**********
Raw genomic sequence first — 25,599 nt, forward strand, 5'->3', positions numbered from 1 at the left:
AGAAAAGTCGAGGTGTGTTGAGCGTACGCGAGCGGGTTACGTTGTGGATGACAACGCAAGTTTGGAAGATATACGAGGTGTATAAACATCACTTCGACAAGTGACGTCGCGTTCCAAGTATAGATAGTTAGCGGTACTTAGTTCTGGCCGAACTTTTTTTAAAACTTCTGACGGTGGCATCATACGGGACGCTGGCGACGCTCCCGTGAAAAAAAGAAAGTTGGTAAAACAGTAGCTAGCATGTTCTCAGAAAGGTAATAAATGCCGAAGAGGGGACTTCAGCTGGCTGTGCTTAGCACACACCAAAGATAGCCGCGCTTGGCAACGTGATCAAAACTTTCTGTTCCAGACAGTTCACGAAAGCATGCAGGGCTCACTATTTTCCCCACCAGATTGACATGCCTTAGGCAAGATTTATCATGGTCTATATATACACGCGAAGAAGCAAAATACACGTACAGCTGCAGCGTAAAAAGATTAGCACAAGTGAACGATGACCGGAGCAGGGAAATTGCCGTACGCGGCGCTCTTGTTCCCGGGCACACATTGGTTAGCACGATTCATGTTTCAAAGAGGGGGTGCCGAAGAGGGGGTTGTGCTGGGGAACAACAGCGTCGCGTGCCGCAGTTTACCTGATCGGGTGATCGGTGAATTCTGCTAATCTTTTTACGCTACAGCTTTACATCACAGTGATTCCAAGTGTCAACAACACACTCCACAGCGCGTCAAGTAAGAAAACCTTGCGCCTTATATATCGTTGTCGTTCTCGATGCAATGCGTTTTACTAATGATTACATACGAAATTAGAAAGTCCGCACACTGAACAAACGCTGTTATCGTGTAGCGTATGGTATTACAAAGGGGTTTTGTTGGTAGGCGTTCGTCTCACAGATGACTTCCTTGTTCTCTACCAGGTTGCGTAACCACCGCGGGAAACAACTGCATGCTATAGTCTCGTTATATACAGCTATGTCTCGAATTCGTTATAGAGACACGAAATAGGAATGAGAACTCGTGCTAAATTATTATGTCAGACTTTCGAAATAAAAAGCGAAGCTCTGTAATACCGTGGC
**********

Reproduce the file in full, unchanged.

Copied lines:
Raw genomic sequence first — 25,599 nt, forward strand, 5'->3', positions numbered from 1 at the left:
AGAAAAGTCGAGGTGTGTTGAGCGTACGCGAGCGGGTTACGTTGTGGATGACAACGCAAGTTTGGAAGATATACGAGGTGTATAAACATCACTTCGACAAGTGACGTCGCGTTCCAAGTATAGATAGTTAGCGGTACTTAGTTCTGGCCGAACTTTTTTTAAAACTTCTGACGGTGGCATCATACGGGACGCTGGCGACGCTCCCGTGAAAAAAAGAAAGTTGGTAAAACAGTAGCTAGCATGTTCTCAGAAAGGTAATAAATGCCGAAGAGGGGACTTCAGCTGGCTGTGCTTAGCACACACCAAAGATAGCCGCGCTTGGCAACGTGATCAAAACTTTCTGTTCCAGACAGTTCACGAAAGCATGCAGGGCTCACTATTTTCCCCACCAGATTGACATGCCTTAGGCAAGATTTATCATGGTCTATATATACACGCGAAGAAGCAAAATACACGTACAGCTGCAGCGTAAAAAGATTAGCACAAGTGAACGATGACCGGAGCAGGGAAATTGCCGTACGCGGCGCTCTTGTTCCCGGGCACACATTGGTTAGCACGATTCATGTTTCAAAGAGGGGGTGCCGAAGAGGGGGTTGTGCTGGGGAACAACAGCGTCGCGTGCCGCAGTTTACCTGATCGGGTGATCGGTGAATTCTGCTAATCTTTTTACGCTACAGCTTTACATCACAGTGATTCCAAGTGTCAACAACACACTCCACAGCGCGTCAAGTAAGAAAACCTTGCGCCTTATATATCGTTGTCGTTCTCGATGCAATGCGTTTTACTAATGATTACATACGAAATTAGAAAGTCCGCACACTGAACAAACGCTGTTATCGTGTAGCGTATGGTATTACAAAGGGGTTTTGTTGGTAGGCGTTCGTCTCACAGATGACTTCCTTGTTCTCTACCAGGTTGCGTAACCACCGCGGGAAACAACTGCATGCTATAGTCTCGTTATATACAGCTATGTCTCGAATTCGTTATAGAGACACGAAATAGGAATGAGAACTCGTGCTAAATTATTATGTCAGACTTTCGAAATAAAAAGCGAAGCTCTGTAATACCGTGGC